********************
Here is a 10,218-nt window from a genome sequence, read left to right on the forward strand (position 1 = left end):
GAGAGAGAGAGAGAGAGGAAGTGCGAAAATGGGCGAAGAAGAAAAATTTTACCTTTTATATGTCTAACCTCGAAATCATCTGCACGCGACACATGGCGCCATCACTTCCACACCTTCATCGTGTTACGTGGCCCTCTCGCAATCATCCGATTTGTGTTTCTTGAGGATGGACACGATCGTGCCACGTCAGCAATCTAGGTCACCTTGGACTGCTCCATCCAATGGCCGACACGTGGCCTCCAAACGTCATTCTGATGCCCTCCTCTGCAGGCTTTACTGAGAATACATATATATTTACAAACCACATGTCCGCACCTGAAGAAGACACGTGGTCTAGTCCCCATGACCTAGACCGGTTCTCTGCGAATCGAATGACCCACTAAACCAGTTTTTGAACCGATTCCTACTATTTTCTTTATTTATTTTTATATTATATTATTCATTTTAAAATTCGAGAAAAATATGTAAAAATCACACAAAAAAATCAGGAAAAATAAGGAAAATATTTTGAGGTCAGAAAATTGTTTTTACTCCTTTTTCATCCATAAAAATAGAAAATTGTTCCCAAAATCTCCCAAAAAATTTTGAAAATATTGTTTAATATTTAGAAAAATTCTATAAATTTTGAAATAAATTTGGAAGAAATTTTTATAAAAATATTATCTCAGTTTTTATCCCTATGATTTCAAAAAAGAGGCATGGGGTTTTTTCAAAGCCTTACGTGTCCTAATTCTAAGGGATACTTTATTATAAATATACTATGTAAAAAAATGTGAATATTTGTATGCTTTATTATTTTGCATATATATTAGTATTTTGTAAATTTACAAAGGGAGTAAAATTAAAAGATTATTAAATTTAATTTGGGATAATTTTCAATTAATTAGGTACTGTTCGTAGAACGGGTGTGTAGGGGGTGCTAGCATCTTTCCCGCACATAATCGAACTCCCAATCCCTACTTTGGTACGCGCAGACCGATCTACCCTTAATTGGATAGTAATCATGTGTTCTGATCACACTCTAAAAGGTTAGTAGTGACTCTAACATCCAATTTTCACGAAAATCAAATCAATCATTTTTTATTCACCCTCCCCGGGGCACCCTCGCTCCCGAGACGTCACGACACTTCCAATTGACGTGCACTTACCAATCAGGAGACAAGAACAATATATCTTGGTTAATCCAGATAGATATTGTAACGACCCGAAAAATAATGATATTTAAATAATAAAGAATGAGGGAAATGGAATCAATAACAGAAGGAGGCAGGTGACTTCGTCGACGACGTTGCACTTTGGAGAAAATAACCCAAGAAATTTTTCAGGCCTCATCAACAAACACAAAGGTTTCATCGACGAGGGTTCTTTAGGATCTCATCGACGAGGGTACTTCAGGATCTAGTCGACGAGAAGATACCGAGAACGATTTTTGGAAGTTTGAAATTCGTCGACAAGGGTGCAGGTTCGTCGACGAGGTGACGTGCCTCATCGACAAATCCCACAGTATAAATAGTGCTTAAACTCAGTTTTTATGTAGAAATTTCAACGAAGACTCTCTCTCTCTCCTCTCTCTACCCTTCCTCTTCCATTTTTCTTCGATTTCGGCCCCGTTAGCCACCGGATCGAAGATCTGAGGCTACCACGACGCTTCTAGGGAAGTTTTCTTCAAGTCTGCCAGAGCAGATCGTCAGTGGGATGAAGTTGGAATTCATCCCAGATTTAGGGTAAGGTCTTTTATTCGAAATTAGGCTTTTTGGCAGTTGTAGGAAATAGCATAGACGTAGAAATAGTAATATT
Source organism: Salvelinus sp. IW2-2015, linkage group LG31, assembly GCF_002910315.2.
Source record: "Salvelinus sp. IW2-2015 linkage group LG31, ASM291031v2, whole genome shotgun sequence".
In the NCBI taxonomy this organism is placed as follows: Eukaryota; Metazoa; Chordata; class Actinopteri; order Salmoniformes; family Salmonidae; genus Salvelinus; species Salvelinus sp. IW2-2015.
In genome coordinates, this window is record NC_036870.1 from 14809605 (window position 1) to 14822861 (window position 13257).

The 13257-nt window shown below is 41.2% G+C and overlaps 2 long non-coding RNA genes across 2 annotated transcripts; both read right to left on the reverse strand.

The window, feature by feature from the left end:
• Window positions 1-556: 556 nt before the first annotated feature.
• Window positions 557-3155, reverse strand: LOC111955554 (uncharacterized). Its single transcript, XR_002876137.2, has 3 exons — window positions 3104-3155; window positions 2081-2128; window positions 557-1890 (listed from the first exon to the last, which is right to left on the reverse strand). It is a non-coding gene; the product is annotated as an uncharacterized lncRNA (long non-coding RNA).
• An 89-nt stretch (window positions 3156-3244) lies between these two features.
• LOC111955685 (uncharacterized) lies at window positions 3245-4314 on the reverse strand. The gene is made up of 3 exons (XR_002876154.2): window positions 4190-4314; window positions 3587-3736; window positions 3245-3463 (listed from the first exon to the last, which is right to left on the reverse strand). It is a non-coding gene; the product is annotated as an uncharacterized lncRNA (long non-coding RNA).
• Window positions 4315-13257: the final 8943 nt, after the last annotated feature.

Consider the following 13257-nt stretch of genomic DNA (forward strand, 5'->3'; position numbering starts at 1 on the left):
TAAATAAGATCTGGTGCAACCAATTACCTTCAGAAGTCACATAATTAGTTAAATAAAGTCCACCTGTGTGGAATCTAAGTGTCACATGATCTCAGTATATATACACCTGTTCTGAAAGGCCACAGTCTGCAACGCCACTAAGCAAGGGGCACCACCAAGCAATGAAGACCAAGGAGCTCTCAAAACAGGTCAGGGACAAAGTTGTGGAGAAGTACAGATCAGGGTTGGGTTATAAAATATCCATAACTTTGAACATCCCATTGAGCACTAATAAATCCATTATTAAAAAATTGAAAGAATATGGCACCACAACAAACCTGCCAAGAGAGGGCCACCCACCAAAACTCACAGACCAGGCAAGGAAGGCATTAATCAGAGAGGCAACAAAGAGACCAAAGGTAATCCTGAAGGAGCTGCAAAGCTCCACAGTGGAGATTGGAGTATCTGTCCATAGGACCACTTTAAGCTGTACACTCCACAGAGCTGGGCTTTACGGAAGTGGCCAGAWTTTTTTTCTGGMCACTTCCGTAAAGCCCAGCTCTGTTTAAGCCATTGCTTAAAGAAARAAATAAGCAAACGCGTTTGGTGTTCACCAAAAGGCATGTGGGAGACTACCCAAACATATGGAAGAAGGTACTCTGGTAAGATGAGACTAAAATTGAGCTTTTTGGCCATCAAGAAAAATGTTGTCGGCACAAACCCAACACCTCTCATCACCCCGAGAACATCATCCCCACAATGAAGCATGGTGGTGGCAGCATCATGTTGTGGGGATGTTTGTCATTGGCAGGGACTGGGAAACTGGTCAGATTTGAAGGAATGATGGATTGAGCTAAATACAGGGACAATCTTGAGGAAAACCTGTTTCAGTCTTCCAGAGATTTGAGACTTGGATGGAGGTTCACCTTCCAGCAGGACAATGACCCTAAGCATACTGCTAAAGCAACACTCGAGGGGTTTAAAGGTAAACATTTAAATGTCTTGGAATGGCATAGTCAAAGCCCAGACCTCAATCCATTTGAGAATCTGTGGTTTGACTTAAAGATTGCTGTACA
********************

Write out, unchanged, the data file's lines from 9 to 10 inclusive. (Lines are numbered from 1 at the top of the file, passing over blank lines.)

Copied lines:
• Window positions 1-556: 556 nt before the first annotated feature.
• Window positions 557-3155, reverse strand: LOC111955554 (uncharacterized). Its single transcript, XR_002876137.2, has 3 exons — window positions 3104-3155; window positions 2081-2128; window positions 557-1890 (listed from the first exon to the last, which is right to left on the reverse strand). It is a non-coding gene; the product is annotated as an uncharacterized lncRNA (long non-coding RNA).